5. I love illustrated recipes. They are so cute.

  6. I never even knew there was such a thing as mesquite flour. Sounds heavenly! And the muffins look very Fall like. :-)

  7. Those muffins look absolutely perfect! Love the combination of flavours too. Wish I hadn’t recently used up all my mesquite flour :/

  8. Oooooh! What a great idea! I love love love the flavor of mesquite flour. It’s so unique, isn’t it? I’ve got a pretty big bag of it, so I’ll definitely try this, thanks so much!

  9. These look unique and absolutely beauuttiffulll! A totally gorgeous post in every way :)

  10. I adore coffee, and love smokey flavours in my chocolate. I therefore know, know, know I’d love this. I *think* I may have once seen mesquite flour at a health food store way out somewhere in Canberra… keep your fingers crossed for me! :)

  11. Interesting recipe….but mesquite flour is something I’ve never heard of before.
    Where might I find this type of flour? Thanks. :)

    • You can find mesquite flour at most Whole Foods Markets or your local health food store. Sometimes it’s hidden in with supplements though (along with the superfood powders and such) and other times it may be in with the raw items, if there is such a section in your particular store. It can sometimes be tricky to hunt down, but should all else fail, there’s always online ordering. :)

  12. Tempting! I could eat a dozen. LOL. This is a great recipe to welcome Fall :)

  13. The muffins look delicious. The top photo looks like beautiful sugar cookies!

  14. I always learn so much from your blog posts! I never heard of mesquite flour before. And, by the way, those muffins look beautiful.

  15. I’m intrigued, I cannot imagine the flavors in my head, so I guess I’m gonna have to make some to be sure! I love new cooking adventures :)

  16. These look yummy! Would be great with coffee or a liter of ice cold fresh milk.

  17. thank you for this recipe! my sister recently gifted me with freshly milled mesquite flour from pods she collected herself from a tree in her yard, and since that makes such a great story, I’ve wanted to bake with it (obviously), but I haven’t had the vaguest clue where to start. Thanks again!!!

  18. Mmm that sugary top looks so good! I’m very curious to try various flours and mesquite is near the top of my list!

  19. You really have a way with words, Hannah…beautiful post! I’m with you on autumn’s near-arrival…although it’s my favorite season I’m still left wondering where summer went! These muffins are gorgeous. I’ve never heard of mesquite flour but I think I’d really enjoy it’s flavor…I will definitely look for it!

  20. I never realized you could make a flour out of mesquite. I am going to have to get some to try it. Thank you!

  21. How is it that I haven’t heard of Mesquite Flour. I know I’ve been baking long enough. Oh, the things I will do with this discovery! I totally need one of those muffins. ASAP!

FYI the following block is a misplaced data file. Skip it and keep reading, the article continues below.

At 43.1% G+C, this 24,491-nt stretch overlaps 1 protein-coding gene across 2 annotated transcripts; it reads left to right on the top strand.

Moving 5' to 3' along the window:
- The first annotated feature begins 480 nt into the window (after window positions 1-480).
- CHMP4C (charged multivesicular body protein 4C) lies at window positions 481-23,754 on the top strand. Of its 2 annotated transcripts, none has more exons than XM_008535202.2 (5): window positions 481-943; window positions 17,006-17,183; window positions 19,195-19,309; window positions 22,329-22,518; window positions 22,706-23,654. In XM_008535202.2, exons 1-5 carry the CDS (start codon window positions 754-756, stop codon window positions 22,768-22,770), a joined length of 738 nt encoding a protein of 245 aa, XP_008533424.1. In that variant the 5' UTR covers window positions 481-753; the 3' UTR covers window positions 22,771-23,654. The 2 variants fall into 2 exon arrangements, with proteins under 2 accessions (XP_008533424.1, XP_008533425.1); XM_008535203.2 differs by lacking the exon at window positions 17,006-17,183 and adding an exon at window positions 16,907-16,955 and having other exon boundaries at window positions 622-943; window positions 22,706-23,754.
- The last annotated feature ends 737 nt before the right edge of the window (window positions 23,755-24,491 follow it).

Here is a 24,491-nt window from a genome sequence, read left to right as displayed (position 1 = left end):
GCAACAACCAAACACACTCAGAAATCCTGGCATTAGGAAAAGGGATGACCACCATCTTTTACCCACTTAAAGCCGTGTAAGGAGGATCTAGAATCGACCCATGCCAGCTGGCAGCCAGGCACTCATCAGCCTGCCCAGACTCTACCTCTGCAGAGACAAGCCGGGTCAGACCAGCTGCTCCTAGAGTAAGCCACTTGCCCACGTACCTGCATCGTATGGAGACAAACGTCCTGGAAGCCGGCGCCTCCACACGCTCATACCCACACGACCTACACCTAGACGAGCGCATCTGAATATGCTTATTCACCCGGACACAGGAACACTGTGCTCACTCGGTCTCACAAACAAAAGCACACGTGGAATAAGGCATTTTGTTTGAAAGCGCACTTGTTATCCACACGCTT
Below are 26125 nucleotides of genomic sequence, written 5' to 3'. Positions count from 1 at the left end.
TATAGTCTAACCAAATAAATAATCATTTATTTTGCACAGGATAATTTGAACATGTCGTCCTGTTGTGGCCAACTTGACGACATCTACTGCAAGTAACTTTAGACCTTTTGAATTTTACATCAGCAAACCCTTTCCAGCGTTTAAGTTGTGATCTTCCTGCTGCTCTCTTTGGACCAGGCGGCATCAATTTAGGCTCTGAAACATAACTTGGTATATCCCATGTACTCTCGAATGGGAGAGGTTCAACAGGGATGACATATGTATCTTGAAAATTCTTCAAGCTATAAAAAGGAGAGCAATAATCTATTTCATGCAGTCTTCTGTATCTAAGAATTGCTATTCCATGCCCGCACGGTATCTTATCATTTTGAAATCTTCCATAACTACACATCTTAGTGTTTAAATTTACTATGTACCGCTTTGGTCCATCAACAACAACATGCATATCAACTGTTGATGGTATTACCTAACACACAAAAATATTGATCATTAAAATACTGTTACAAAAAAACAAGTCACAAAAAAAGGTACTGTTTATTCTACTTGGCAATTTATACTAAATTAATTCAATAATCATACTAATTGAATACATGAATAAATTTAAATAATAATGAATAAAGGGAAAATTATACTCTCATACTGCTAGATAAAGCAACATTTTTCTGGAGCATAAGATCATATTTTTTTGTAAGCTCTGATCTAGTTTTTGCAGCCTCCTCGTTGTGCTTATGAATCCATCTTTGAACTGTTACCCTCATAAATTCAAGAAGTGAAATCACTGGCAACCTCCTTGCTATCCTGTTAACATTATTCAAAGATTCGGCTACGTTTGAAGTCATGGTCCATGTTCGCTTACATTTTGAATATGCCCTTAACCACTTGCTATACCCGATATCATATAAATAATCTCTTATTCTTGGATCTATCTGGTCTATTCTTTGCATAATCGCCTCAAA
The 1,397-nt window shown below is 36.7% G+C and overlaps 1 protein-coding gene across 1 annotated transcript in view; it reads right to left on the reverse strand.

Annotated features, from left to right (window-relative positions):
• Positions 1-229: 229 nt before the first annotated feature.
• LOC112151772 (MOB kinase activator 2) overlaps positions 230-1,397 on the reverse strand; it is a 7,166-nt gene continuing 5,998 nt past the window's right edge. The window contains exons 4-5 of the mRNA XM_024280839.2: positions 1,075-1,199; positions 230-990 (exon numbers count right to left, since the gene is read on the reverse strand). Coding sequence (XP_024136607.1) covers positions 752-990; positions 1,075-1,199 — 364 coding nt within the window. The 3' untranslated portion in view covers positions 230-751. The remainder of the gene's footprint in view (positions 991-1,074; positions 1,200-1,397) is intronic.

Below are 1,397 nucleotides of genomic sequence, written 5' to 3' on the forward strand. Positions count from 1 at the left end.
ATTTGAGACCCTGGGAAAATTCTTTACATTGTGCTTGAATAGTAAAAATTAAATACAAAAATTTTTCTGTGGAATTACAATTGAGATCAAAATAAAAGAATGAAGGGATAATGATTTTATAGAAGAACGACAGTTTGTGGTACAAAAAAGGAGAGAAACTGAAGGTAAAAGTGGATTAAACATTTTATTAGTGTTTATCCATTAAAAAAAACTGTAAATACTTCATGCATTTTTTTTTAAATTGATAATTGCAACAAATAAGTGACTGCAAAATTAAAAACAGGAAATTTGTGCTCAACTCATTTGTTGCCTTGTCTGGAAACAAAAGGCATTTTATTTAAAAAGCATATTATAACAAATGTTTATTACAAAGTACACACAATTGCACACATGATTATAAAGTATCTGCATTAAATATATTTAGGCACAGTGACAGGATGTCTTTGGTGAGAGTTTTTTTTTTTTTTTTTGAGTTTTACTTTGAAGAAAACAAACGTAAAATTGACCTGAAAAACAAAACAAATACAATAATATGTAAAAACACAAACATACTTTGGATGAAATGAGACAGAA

22. They look amazing & I love your muffin pan w/ the fancy circles. I tried your meringue recipe from the vida con cooking demo you gave & they came out perfectly. I made vanilla meringue cookies & put chocolate & coconut on the bottom. YUM! Thanks for doing the demo, now I need to get your book so I can make macarons.

  23. looks so great, now just to grab a glass of milk and enjoy your delicious muffins :)
    feel free to stop by my site am giving away a free babycake cupcake maker :)

  24. Ooh, I have been wanting to try mesquite for ages! Those muffins look perfect.

  25. Fun to find this post in my backlogged Google Reader. I coincidentally wrote about a mesquite flour cupcake just a few days after you. I totally agree that mesquite has a Fall feel to it. I love the flavor! Those muffins look perfect!

  26. That original hand drawn recipe is too cute! I would love to try these muffins as I’ve been curious about mesquite flour but so rarely see it. I think I saw it in a store once maybe.

  27. Just got some mesquite and excited to try lots of recipes with it! I’m from the UK and not sure what all purpose flour is? Is it white flour? Would the flavour of wholewheat flour be too strong with the mesquite?

    • Yes, all purpose is just plain white flour. I wouldn’t recommend whole wheat since that flavor might compete a bit too much with the mesquite, as you figured. White whole wheat could work, however, if you have access to it.

  28. I just made this recipe, and it turned out AMAZING! I used 1/2 cup whole rye flour + 1/2 cup whole wheat bread flour + 2 Tbsp soy flour (instead of all-purpose flour), 1/4 cup maple syrup (instead of 3/4 cup sugar), soy milk instead of coffee, and 3 Tbsp canola oil (instead of 1/3 cup). They are moist, sweet, tasty, and have the perfect fluffy texture and a beautiful caramel colour. Thank you for an amazing and flexible muffin recipe. I would definitely make these again.